(CN) – The Monterey Peninsula is running out of water.
The fog-shrouded, cypress-dotted land formation jutting into the Pacific Ocean forming the southern reach of the Monterey Bay is drying up as underground water aquifers become increasingly depleted.
“One hotel in Monterey has to send its laundry out of the area to run its business,” said DJ Moore, an attorney trying to demonstrate the water scarcity on this portion of California’s Central Coast.
Moore told the story as he attempted to persuade the California Coastal Commission that building a $329 million desalination plant in Marina, a small city just north of Monterey, would give the region a much-needed boost of water reliability and diversify its water supply portfolio.
“Desal is needed,” the attorney said. “It will provide economic growth, affordable housing and it will bridge the gap between supply and demand.”
Moore represents California American Water Company, a private water supplier that provides about 85% of the Monterey Peninsula’s water. In order to build the Monterey Water Supply Project, a desalination plant that will utilize a slant well to funnel ocean water underground via a network of pipelines to an inland plant, it needs the permission of the coastal commission.
CalAm said the project is urgently needed.
“There will be no diversions from the Carmel River during the summer months beginning in December 2021,” said CalAm president Rich Svinland during the meeting. “Missing that deadline would be devastating.”
CalAm said it is in a bind because it draws most of its water from the Carmel Water, pulling about 8,000 acre-feet per year. But the company will only be able to pull about 3,300 acre-feet per year from the river after the California State Water Resources Board sent CalAm a cease-and-desist letter in 1996, saying large diversions from the river was destroying the population of the endangered Central Coast steelhead, which makes its home in the Carmel River.
CalAm said a desalination plant will make up the water deficit, set to take effect in December 2021, by creating an additional annual supply of 6,250 acre-feet.
But coastal commission staff said there may be a better, less environmentally harmful alternative to a desalination plant that requires further analysis.
Specifically, the coastal commission staff and opponents of the project point to plans being hatched by Pure Water Monterey, an advanced water recycling project developed by two local water agencies that propose bolstering regional water supply by converting wastewater into drinking water through sophisticated treatments.
But many officials closely related to Pure Water Monterey are not quite sure the project is ready for primetime.
“We’re pushed out over our skies here,” said John Gaglioti, a board member of Monterey One Water, one of the organizations working on the recycled water plan.
Gaglioti said Pure Water Monterey was never meant to be a replacement to desalination, but a supplement to create more supply diversity.
“It was never meant to be the critical path,” said Gaglioti.
Regardless of the water recycling plant’s current viability, it was clear that many Monterey Bay residents oppose desalination.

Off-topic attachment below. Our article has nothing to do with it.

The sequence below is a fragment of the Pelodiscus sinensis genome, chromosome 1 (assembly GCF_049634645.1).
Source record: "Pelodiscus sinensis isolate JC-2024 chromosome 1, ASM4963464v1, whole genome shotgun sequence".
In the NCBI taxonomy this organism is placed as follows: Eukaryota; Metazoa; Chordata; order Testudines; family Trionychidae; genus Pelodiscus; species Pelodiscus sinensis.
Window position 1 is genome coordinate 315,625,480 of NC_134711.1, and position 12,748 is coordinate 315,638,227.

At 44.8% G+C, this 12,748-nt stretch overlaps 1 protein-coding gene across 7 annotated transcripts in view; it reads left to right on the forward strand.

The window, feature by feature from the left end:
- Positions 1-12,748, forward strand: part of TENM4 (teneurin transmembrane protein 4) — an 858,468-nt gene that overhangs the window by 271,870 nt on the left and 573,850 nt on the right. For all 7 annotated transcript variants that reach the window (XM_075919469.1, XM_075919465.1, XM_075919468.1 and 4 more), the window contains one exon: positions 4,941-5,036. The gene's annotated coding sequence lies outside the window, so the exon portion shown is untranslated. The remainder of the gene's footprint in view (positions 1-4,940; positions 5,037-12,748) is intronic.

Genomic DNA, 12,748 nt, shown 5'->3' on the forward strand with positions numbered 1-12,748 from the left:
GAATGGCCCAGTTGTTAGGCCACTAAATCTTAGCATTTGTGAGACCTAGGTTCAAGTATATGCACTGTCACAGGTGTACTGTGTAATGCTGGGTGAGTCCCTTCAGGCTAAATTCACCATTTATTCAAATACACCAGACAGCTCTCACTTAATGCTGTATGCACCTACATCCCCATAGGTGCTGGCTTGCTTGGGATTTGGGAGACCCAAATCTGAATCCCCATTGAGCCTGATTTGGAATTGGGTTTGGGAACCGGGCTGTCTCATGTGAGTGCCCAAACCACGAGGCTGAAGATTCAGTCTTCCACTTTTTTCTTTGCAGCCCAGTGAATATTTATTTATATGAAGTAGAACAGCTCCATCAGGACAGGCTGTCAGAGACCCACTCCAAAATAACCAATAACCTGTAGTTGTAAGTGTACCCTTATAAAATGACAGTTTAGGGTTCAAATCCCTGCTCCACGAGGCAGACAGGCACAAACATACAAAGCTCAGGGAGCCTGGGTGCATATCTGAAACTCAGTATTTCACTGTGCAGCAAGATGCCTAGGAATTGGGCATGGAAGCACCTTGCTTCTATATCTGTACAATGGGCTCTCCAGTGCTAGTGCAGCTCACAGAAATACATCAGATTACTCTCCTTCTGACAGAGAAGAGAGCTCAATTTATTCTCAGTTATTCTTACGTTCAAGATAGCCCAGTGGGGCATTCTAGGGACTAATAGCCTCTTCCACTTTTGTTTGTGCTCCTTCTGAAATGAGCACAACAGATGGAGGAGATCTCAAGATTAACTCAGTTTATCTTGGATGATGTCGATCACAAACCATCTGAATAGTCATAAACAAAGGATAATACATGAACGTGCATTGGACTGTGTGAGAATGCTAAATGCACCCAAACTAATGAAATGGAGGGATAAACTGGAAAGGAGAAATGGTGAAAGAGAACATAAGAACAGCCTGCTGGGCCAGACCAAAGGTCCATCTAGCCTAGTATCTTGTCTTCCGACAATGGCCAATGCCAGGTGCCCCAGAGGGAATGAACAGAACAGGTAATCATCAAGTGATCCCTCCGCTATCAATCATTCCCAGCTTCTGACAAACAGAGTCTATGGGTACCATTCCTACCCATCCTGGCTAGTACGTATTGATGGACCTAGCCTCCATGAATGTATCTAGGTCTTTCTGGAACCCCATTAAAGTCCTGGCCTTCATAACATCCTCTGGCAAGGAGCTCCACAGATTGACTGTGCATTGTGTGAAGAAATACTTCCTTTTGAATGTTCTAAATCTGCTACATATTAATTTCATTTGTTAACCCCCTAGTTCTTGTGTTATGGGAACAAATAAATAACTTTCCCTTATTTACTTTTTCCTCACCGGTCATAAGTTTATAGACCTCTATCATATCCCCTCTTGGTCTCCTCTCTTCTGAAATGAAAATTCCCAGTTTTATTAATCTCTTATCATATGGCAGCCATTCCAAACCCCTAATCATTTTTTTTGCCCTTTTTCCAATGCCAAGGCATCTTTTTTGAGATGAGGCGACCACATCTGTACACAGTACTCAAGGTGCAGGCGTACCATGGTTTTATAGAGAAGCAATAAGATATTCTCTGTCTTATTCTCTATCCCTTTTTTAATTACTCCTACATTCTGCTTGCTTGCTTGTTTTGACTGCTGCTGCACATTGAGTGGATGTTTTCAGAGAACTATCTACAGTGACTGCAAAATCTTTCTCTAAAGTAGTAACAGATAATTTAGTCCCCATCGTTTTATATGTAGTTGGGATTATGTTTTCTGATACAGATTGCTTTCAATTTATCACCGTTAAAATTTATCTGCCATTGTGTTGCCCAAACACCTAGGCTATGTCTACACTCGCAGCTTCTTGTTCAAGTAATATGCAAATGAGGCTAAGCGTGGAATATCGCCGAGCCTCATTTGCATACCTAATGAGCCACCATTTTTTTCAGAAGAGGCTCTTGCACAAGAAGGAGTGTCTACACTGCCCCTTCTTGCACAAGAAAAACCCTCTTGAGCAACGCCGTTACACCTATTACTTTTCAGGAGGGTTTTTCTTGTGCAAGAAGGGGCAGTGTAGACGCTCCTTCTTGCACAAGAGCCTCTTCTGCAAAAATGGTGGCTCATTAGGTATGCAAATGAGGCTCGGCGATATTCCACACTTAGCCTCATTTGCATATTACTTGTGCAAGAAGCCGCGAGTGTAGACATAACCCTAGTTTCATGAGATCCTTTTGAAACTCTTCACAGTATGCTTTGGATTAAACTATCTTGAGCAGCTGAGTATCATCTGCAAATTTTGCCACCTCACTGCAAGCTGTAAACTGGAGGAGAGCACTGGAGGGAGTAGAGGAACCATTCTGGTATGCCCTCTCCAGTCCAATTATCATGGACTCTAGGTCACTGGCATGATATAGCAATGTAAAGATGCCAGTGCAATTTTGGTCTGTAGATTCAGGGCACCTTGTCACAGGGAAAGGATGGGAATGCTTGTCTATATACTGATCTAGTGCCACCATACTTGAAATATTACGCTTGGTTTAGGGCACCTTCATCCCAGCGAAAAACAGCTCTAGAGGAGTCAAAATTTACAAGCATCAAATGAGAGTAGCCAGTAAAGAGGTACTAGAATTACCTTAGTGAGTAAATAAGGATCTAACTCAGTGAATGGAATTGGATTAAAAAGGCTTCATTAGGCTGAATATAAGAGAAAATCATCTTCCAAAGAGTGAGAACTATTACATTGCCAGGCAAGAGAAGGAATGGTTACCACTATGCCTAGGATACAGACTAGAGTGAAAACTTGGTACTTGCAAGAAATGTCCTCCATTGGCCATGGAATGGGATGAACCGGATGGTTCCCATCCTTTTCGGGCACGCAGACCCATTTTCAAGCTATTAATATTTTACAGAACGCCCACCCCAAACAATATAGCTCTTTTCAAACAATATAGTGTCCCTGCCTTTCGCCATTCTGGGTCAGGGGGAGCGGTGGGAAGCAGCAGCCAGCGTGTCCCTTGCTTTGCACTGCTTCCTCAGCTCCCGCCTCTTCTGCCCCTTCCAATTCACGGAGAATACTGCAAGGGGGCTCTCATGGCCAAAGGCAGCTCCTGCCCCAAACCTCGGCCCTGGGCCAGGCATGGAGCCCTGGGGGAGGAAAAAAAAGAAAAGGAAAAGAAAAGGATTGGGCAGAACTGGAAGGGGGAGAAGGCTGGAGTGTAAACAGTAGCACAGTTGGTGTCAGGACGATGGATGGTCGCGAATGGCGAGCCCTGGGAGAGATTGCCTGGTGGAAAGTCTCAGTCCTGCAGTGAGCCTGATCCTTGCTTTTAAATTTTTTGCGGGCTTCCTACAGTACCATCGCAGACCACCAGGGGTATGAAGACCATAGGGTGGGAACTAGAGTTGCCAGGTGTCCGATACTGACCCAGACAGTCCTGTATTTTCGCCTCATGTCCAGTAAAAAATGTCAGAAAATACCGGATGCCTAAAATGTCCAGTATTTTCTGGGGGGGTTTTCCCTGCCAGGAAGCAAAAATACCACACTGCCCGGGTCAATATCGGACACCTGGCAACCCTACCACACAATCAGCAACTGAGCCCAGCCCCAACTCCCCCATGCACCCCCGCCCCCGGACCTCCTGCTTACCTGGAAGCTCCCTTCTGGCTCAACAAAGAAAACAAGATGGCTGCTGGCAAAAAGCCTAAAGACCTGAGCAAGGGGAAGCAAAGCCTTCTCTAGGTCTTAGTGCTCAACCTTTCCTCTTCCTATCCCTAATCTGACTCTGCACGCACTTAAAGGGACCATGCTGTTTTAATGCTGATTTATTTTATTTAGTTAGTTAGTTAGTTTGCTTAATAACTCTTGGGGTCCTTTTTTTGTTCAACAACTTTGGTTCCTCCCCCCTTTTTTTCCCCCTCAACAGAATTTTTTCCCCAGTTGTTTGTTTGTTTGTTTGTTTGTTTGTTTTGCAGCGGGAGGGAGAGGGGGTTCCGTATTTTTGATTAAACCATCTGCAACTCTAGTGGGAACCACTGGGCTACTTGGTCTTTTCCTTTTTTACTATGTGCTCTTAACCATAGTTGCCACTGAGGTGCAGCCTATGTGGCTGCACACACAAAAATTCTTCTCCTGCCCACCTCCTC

The conference room at the Oceano Inn in Half Moon Bay – where the monthly coastal commission meeting was held – was full with Monterey Bay residents waving small white placards with a picture of a snowy plover on the front and various slogans like “Deny Desal” on the back.
Several speakers said the construction of slant wells or intake pipes on a 36-acre part of the dune-dappled stretch of coast was of particular concern. The dunes in the area of the proposed project are characterized as sensitive habitat by the coastal commission.
Furthermore, desalination opponents say the capital outlays associated with the project will goose water rates for all ratepayers served by CalAm, including residents of three low-income cities in the region: Castroville, Marina and Seaside. The coastal commission’s environmental staff conducted field interviews with residents in those towns, the majority of whom expressed concern about the economic impacts of water rates that are expected to nearly double as a result of the project.
CalAm said it offers rate assistance to low-income customers and that rates for the average customer will decrease, although averages are not as effective as medians to determine the impact to the majority of ratepayers.
Ultimately, the coastal commission punted a final decision on the fate of the desalination plant located in Marina. Instead, commissioners and staff said they needed more time to analyze whether Pure Monterey Water is truly the feasible alternative to desalination that opponents claim.
“The commission has to decide how to provide the community a reliable water source with the least damaging environmental effects,” said Jack Ainsworth, executive director of the Coastal Commission.
The coastal commission has the authority to determine the fate of several desalination plants located up and down the coast. For instance, Huntington Beach is also considering the construction of a plant in Southern California.
Poseidon Water, the company in charge of that project, will eventually come before the coastal commission seeking a permit similar to CalAm’s.
The Huntington Beach desalination plant plans to process 50 million gallons per day, while the CalAm plant proposes 6.4 million gallons per day. Poisedon proposes to build its plant in the coastal zone, rather than piping water inland as CalAm plans.
Ainsworth said any future denial of the desalination plant in one location would not set a precedent for desalination in the coastal zone in other areas of the Golden State.
“It may be appropriate in other cases,” he said.
The Monterey Water Supply Project could be back in front of the commission as soon as the spring. The proposed plant in Huntington Beach is tentatively slated for consideration next summer.